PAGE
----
When you’re in the midst of drafting a complex international construction contract, probably the last thing on your mind is specifying the governing law of your arbitration agreement. You may not think this is particularly important, or that it will be the same as the governing law of the underlying contract. This could prove a costly mistake.
Governing law is important
The governing law of an arbitration agreement is important as it will determine any dispute that may arise as to the validity, scope or interpretation of the arbitration agreement itself.
If your arbitration agreement does not specify a governing law, there is no internationally accepted approach to determining what the governing law should be. Courts in some jurisdictions have held that, in the absence of an agreement to the contrary, the law of the seat of the arbitration will also apply as the governing law of the arbitration agreement. Courts in other jurisdictions have held that the governing law of the arbitration agreement should be the same as the governing law of the underlying contract.
In England, the Court of Appeal in Sulamérica Cia Nacional de Seguros SA and others v Enesa Engeharia SA and others established a three stage test:
- Have the parties made an express choice of the governing law of an arbitration agreement?
- In the absence of an express choice, have the parties made an implied choice?
- In the absence of an express or implied choice, which system of law has the closest and most real connection with the arbitration agreement?
The application of this test can result in different outcomes, depending on the circumstances of the case.
Why is it important?
In international construction contracts, the law governing the underlying contract is often different from the law of the seat. As a result, the failure to specify the governing law of an arbitration agreement can give rise to disputes as to which law should apply to any issues relating to the validity, scope or interpretation of the arbitration agreement. This can result in costly litigation, which would have been unnecessary had the parties specified a governing law in the arbitration agreement. This will not only delay the resolution of the substantive issues in dispute but may also result in an unintended (and perhaps unwelcome) choice of law being imposed on the parties by the courts. It also introduces a huge element of uncertainty into the dispute resolution procedures that the parties negotiated and agreed at the outset of the project. Unwelcome indeed.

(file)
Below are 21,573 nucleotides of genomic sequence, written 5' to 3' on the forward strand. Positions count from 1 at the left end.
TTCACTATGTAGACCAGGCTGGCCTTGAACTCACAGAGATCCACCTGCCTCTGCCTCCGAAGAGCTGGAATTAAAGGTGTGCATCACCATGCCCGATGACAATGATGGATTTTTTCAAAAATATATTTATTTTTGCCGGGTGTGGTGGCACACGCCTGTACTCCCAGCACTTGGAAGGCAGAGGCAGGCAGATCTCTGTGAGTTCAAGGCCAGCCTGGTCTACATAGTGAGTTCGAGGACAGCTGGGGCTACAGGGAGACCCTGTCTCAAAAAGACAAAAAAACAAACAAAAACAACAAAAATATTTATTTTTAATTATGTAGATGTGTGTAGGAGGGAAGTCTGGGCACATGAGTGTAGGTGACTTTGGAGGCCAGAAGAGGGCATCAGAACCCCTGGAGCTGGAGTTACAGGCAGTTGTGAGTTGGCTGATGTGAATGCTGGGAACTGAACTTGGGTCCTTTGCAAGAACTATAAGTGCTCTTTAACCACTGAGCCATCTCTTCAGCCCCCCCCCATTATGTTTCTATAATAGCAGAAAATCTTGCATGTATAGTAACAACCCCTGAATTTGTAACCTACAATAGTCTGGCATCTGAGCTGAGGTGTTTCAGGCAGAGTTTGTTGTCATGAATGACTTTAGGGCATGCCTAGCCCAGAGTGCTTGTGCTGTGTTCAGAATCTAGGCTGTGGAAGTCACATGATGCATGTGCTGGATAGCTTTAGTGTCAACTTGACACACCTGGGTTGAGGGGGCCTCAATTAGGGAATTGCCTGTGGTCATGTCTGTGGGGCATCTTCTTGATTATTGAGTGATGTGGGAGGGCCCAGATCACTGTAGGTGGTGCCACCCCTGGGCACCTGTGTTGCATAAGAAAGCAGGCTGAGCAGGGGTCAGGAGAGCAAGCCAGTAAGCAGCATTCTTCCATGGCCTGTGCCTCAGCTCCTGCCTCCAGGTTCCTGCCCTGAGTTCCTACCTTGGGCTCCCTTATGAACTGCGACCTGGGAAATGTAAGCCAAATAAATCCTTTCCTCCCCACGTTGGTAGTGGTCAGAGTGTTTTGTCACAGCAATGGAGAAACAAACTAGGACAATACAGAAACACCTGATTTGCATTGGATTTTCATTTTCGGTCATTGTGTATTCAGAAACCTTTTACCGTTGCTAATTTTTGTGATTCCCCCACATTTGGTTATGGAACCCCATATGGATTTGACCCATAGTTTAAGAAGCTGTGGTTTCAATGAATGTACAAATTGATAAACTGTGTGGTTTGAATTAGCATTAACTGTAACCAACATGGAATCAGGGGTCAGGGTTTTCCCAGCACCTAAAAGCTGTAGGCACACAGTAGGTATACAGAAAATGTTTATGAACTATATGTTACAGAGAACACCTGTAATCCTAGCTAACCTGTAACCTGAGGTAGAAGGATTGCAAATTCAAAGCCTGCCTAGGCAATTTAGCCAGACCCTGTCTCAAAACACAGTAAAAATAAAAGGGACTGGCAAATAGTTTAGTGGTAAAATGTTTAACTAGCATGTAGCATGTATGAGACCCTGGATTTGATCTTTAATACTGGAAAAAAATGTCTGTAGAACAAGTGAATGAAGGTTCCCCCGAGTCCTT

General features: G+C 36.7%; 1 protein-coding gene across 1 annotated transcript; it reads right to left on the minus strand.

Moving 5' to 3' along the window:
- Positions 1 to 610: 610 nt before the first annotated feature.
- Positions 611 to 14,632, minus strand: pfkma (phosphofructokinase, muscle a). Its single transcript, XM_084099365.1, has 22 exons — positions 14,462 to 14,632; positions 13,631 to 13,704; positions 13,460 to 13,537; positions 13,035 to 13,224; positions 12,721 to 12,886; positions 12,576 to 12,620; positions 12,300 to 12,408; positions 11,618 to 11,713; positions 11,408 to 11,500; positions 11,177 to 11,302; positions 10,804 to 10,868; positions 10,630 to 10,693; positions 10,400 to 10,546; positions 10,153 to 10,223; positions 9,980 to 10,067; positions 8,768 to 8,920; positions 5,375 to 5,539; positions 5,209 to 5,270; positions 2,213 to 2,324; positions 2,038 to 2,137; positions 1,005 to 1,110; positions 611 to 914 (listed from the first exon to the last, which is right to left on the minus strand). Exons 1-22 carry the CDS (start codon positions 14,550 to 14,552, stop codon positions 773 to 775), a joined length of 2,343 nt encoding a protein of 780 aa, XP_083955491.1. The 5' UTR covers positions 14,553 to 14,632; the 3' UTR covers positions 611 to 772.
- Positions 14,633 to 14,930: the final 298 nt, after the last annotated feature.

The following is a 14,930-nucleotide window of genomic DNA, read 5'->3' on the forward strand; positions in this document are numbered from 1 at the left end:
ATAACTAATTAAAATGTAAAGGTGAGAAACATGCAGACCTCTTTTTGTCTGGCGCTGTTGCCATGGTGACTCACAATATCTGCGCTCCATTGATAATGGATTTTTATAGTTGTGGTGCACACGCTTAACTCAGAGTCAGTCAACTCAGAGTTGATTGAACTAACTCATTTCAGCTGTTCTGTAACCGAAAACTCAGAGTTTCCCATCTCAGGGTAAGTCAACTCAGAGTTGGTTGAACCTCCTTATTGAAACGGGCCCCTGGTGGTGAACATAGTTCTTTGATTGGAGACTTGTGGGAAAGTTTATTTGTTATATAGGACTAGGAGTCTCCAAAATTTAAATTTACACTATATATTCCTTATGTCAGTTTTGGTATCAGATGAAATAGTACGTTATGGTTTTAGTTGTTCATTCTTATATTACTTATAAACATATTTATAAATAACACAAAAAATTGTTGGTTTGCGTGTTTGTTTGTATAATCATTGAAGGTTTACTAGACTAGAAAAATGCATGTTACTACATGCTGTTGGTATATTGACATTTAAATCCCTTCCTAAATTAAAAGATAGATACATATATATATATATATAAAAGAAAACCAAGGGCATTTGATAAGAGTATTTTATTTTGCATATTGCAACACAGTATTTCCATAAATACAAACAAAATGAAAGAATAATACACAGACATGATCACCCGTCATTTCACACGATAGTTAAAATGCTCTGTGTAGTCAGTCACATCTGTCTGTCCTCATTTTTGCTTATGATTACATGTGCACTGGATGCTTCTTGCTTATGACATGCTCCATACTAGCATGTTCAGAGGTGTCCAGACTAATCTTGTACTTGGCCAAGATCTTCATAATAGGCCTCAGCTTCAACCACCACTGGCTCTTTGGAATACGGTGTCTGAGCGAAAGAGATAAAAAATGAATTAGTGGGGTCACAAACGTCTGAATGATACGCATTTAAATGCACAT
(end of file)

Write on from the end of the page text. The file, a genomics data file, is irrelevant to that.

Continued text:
This problem has been exacerbated by the fact that standard arbitration clauses rarely include a governing law provision and, until recently, none of the major arbitral institutions specifically addressed this issue in their model clauses.
How has this changed?
The Hong Kong International Arbitration Centre (HKIAC) has recently amended its model arbitration clauses to include optional choice of law provisions reminding parties to specify the governing law of the arbitration agreement, as well as specifying the seat and the number of arbitrators. There is also a note specifically reminding parties of the importance of specifying a governing law for the arbitration agreement in circumstances where the law of the underlying contract and the law of the seat are different and that the law of the arbitration agreement does not replace the law governing the underlying contract.
The London Court of International Arbitration (LCIA) has recently adopted new arbitration rules, which will be effective from 1 October 2014. Article 16.4 of the new rules provides that, unless the parties have agreed otherwise, the governing law of the arbitration agreement will be the same as the law of the seat.
Parties all too often fail to appreciate the importance of specifying the governing law of an arbitration agreement until it is too late. The changes adopted by the HKIAC and the LCIA should help parties to focus on this issue and it will be interesting to see if other arbitral institutions follow suit. That said, it is notable that the International Chamber of Commerce (ICC) did not take the opportunity to do so when it revised its rules in 2012.
Parties can and should deal with the governing law issue at the drafting stage. However, the problem continues to persist because the dispute resolution provisions are usually considered right at the end of a long negotiation period which, understandably, has focused on the more “commercial” terms of the construction contract. Parties therefore tend to resort to provisions they have used before or are otherwise familiar with, rather than looking at this issue with a fresh pair of eyes.